I don't have the literary skills that most others on this site have, nor the time to do research.

But I only wanted to write a blurb tonight on the small bits of text we/I speak on occasion without really thinking about them. Even in my Godlessness, I find myself still saying "Oh my god" and "bless you" (when people sneeze) at times.

"How on God's green earth" do I stop myself from doing this?

Should I?

"God damn't!" There I go again, references to religion in everyday speak.

Not like censoring myself would help, but maybe shedding light on "our" clean words (compared to curse words) can be helpful to our culture. Take for instance an episode of "Bullshit" from Penn & Teller. They confronted curse words and how it's all bullshit!

A woman crusading to clean up our language decided to make "Santa Vaca" her alternative to "holy shit" or "god damn't." Yet Penn politely (heh) pointed out that Santa Vaca refers to "Holy Cow" which could be taken as offensive to Hindus. Turns out this woman, even in her attempt to make the world a better place, is just ignorantly switching which culture she's offending.

Yes I understand curse words have their place. I don't go around just shouting them for the fun of it! I just make sure that I understand the true meaning of these before I go using them. Which is good advice no matter what words you use.

So with that, I say "good night"

"In certain trying circumstances, urgent circumstances, desperate circumstances, profanity furnishes a relief denied even to prayer." ~Mark Twain


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Comment by Ian Mason on January 1, 2009 at 11:44pm
Just stumbled over one:
" O my shining stars and body ". James Joyce, "Finnegans Wake". It'll also boost your literary credentials. It's the book the name "Quark" for a type of subatomic particle comes from; "Three quarks for Muster Mark!" and as a whole is so unreadable that you can say anything you like about it. "Is it composed from 65 separate lanquages if it only speaks in one?" is a favourite. In fact, you could say something that isn't even proper English and claim it as a quote from that book, and no-one would be any the wiser.
Happy New Year
Comment by Ian Mason on January 1, 2009 at 4:09pm
I have the same habit (as does Richard Dawkins, if memory serves) and now I live in Denmark, well, there is almost no exclamation/swearword in Danish that doesn't have a root in God or Devil. "Åh, for satan!" is an example. I use these too, because the culture around me has taught me to and not because I look in a mental dictionary. The only other option is two or three words that refer to toilet functions, which is limiting. Swear words have to have an emotional resonance to be effective, so we repeat what we learn at an early age, behind the bike-shed or in the toilet at school, the same place we pick up the absurd sexual mythology that passes for sex education in the so-called Anglo-Saxon world.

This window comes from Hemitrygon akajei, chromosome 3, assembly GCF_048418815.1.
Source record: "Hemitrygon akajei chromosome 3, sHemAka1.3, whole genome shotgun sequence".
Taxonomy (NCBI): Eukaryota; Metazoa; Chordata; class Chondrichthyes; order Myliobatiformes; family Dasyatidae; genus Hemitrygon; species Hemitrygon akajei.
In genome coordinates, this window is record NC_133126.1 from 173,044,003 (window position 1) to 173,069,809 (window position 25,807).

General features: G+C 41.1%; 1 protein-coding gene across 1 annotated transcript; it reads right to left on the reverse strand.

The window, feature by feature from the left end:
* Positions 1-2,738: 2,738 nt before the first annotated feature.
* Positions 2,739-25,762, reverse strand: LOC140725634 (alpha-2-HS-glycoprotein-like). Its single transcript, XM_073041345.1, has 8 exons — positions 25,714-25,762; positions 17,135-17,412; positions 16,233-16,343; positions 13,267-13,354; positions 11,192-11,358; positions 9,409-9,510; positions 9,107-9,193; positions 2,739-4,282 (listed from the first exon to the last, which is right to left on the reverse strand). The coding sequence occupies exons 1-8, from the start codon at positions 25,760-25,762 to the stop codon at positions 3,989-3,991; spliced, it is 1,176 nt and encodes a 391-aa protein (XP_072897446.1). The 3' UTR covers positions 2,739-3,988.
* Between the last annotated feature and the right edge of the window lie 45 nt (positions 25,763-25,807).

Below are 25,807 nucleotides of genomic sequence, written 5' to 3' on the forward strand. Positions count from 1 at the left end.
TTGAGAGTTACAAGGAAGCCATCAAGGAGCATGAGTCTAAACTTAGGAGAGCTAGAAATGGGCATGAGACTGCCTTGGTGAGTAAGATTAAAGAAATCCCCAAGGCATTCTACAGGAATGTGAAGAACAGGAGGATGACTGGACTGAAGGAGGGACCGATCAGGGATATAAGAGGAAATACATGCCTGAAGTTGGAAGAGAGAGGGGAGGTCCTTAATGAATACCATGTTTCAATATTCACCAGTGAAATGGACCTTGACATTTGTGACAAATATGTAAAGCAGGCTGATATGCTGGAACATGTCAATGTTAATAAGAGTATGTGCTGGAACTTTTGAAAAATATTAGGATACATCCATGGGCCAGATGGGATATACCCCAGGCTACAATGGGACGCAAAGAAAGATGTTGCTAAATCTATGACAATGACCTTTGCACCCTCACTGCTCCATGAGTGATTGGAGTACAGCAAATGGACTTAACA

So fuck 'em all! Say what you bloody well like!
Comment by Lori Stephens on November 16, 2008 at 12:01pm
Hi Roxanne,

I just wrote an essay on religious terms and phrases and how the act of using them is effectively "feeding the meme". The words are the symbols for (IMHO) imaginary entities, and each time I use a word like "god" or "heaven", I perpetuate the concept. I feed the meme. So my radical suggestion is to challenge these terms. Force (in a civil way) the speaker to explain what s/he means by "god" rather than acknowledging, as we generally do, that we have any idea what the person is talking about. It's a weird concept, but it helps to "starve" the meme.

I've posted the full essay on my blog.
Comment by Father Nature on November 16, 2008 at 8:15am
This is a subject I've thought about lately too. The day after the election, I was talking to a neighbor and without thinking I said "Thank God the political ads have ended." When I injure myself, I'm likely to erupt with a "Jesus Christ!" or "Goddammit!" It only happens in situations when the brain is disengaged from the mouth. If I have time to consider my words first, I never use those expressions but rather prefer to take the name of Tarvu in vain.



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